I didn’t come to Lebanon to investigate the assassination of Rafiq al-Hariri but I have to admit I’ve become rather fascinated by the whole affair. Particularly considering what’s going on in Syria right now.
Anyway, I wanted to tell you a related story. Yesterday, Waffa and I had lunch at the Phoenicia Hotel, which, as I’d mentioned, sits kitty-korner to where the truck bomb blew up that killed Prime Minister Hariri eight years ago. At the time, the Phoenicia was one of the glitziest hotels in Beirut but after the bombing, they had to close for many months because of the damage. After lunch, Waffa and I went on a tour of the property with the hotel’s PR director, Michelle Mallat Rishani, and I have to say the hotel looks gorgeous. More on that at a later time.
What was fascinating to me was that from the Phoenicia’s pool, you could look across the street and see the old St. Georges Hotel. The bomb exploded right in front of the St. Georges and while the Phoenicia is back in business and looking more beautiful than ever, the St. Georges is still basically just a dilapidated bombed-out shell. But there’s a reason for that which goes beyond the damage done to the hotel.
Built in the 1920, the St. Georges was once synonymous with the glitz and glamour of Beirut, hosting the likes of Elizabeth Taylor and Richard Burton as well as royalty and other celebrities such as the Shah of Iran, Egyptian diva Oum Kalthoum and the notorious double British agent Kim Philby.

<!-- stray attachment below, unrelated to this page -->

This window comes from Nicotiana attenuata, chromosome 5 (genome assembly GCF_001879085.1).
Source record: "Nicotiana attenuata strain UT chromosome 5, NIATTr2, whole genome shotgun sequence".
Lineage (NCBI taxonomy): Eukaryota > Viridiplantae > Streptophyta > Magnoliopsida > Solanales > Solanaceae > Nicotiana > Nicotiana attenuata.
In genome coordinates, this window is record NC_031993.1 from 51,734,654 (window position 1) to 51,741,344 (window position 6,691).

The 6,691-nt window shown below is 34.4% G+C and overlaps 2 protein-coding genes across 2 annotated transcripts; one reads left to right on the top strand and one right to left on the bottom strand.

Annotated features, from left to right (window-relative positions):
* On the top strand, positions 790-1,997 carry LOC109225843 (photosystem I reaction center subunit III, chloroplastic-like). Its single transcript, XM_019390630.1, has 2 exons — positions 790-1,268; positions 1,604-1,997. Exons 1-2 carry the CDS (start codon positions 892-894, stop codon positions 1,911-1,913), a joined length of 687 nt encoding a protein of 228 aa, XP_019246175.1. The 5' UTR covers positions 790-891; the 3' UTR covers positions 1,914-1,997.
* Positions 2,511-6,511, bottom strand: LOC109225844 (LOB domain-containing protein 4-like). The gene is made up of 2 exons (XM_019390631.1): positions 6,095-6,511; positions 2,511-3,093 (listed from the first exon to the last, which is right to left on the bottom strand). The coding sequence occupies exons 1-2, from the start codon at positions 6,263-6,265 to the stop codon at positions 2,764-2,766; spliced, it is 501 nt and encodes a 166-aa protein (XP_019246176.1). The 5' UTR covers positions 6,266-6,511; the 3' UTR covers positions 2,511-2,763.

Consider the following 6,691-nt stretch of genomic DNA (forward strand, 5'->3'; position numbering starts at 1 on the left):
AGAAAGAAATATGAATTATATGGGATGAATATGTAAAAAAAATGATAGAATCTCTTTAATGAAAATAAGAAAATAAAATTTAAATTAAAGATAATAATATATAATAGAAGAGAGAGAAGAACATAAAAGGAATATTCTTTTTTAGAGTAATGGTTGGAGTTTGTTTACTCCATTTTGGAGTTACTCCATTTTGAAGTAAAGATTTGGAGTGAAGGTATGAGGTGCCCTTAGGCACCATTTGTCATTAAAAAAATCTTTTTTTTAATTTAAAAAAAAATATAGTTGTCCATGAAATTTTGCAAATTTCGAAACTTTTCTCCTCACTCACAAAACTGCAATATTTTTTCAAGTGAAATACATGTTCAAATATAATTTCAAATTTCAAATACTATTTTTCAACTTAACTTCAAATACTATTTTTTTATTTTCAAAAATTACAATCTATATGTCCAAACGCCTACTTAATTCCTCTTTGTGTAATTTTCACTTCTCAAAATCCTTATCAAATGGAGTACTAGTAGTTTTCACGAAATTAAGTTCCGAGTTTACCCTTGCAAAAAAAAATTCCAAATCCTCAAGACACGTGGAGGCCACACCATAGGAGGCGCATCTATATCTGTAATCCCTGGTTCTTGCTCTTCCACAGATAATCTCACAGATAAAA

“Before the (1975-1990) civil war, Lebanon was the world’s capital and the St. Georges was the capital of Beirut,” recalls Serge Nader, whose family ran the beach adjacent to the hotel until 1997.
During the war, the four-storey pink stone building was gutted by fire and sat empty for years until a new owner, Fady Al-Khoury, bought the building and began a massive remodeling of the old structure. The hotel was close to being finished when the bomb went off killing Hariri and severely damaging the building once again. The irony is that for years Khoury had been battling Rafiq al-Hariri’s development project, Solidere, over the hotel. According to Khoury, Solidere wanted to take over St. Georges’ waterfront and marina.
Depending on who you talk to in Lebanon, Solidere is either the company that should be credited with rebuilding war-ravaged Beirut or despised for wiping out its heritage and driving its original residents and merchants out while reaping tens of millions of dollars in profits for itself.
Meanwhile, Khoury has hung a massive sign on the eastern façade of the old St. Georges with a simple, declarative message: Stop Solidere. Over the years, the government has come and taken the sign down only to have Khoury hang it back up. Meanwhile, the historic St. Georges sits empty.
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